To Your Good Health: Statins Play a Small Role in Diabetes
Dear Dr. Roach: I am concerned about simvastatin possibly causing a rise in my A1C reading indicating a concern about diabetes.
There has never been diabetes in my family. I am a 77-year-old female in good health. I exercise and walk regularly. I do have elevated cholesterol, for which I take 20 mg of simvastatin.
I noticed six months ago that my A1C was 5.7 and there was a little flag next to that number. The doctor explained to me that this indicated possible prediabetes and the number should be watched.
This past month the A1C was 5.8. I have since read that there is a possible connection between statins and diabetes.
My total cholesterol was 203. This reading had gone up from 189. I was taking 10 mg of simvastatin, and it was raised to 20 mg due to this increase. My good cholesterol was 59.
I am far more concerned about becoming diabetic than I am about having a stroke. I have read of so many complications from diabetes in the elderly that I wish to avoid it like the plague.
I exercise and eat well. My BMI is 22. If the statin were to cause diabetes, could it be reversed by stopping the medication?
I want to be able to discuss this with my doctor intelligently when I next see him. — D.P.
Answer: Several studies have confirmed that taking a statin, such as simvastatin, is associated with a higher risk of developing diabetes.
The risk is particularly high in people like yourself, with a normal BMI, below 25.
In a recent review, the risk over several years of developing diabetes was about 6.4 percent in people not on statins, and about 10 percent in people taking statins. This suggests that about one person in 28 taking a statin will develop diabetes due to the statin. Stopping it probably will not reverse the diabetes.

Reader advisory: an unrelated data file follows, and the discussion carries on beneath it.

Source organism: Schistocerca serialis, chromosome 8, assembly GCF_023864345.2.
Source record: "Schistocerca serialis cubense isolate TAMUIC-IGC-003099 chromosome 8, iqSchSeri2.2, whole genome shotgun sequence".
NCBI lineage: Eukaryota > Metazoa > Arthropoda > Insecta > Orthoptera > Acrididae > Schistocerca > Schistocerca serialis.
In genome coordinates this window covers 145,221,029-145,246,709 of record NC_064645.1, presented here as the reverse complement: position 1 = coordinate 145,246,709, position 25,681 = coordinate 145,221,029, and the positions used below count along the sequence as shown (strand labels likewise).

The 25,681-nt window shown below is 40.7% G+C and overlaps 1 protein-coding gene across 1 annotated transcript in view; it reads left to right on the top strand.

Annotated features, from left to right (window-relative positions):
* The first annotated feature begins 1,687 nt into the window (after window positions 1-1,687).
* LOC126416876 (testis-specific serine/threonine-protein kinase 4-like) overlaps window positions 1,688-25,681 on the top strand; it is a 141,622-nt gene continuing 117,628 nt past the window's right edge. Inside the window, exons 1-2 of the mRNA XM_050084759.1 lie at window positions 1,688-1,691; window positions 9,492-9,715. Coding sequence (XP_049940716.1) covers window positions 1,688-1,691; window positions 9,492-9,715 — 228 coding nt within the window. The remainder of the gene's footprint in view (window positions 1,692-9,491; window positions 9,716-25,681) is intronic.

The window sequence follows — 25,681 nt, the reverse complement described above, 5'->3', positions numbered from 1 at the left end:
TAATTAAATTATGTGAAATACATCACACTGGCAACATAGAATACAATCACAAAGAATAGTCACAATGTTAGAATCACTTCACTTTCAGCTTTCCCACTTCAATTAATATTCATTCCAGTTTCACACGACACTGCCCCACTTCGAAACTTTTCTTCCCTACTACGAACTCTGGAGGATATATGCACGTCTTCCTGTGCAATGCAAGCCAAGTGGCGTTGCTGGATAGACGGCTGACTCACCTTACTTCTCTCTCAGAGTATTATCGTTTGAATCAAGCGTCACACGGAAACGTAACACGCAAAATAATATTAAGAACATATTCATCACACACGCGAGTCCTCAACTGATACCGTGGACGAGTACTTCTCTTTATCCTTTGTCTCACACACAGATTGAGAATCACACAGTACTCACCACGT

On the other hand, statins reduce the risk of heart attack, death and stroke in people at high risk for these conditions.
I understand that you are very concerned about developing diabetes; however, if you’d seen the effect that strokes can have on previously healthy people as often as I have, I think you would change your mind about which is worse. The vast majority of people with diabetes do very well with a proper diet, regular exercise and sometimes medication. A stroke can be devastating.
Statins should not be used indiscriminately, without thinking about the risks and the benefits.
I have written several times about risks of statins, particularly the muscle aches that happen occasionally, as well as the muscle damage that happens rarely.
In people at low risk, statins may hurt more than they help. However, in people at high risk — especially those who already have blockages in the vessels of the heart, brain or peripheral arteries — statins save lives, prevent heart attacks and help prevent debilitating strokes.
Your doctor needs to take everything into consideration, such as family history, your blood pressure and cholesterol, smoking habits and other factors, including your own preferences about medication, and give you the best advice about taking these occasionally harmful but far more often helpful medications.
Dr. Roach regrets that he is unable to answer individual letters, but will incorporate them in the column whenever possible. Readers may email questions to ToYourGoodHealth@med.cornell.edu or request an order form of available health newsletters at P.O. Box 536475, Orlando, FL 32853-6475. Health newsletters may be ordered from www.rbmamall.com.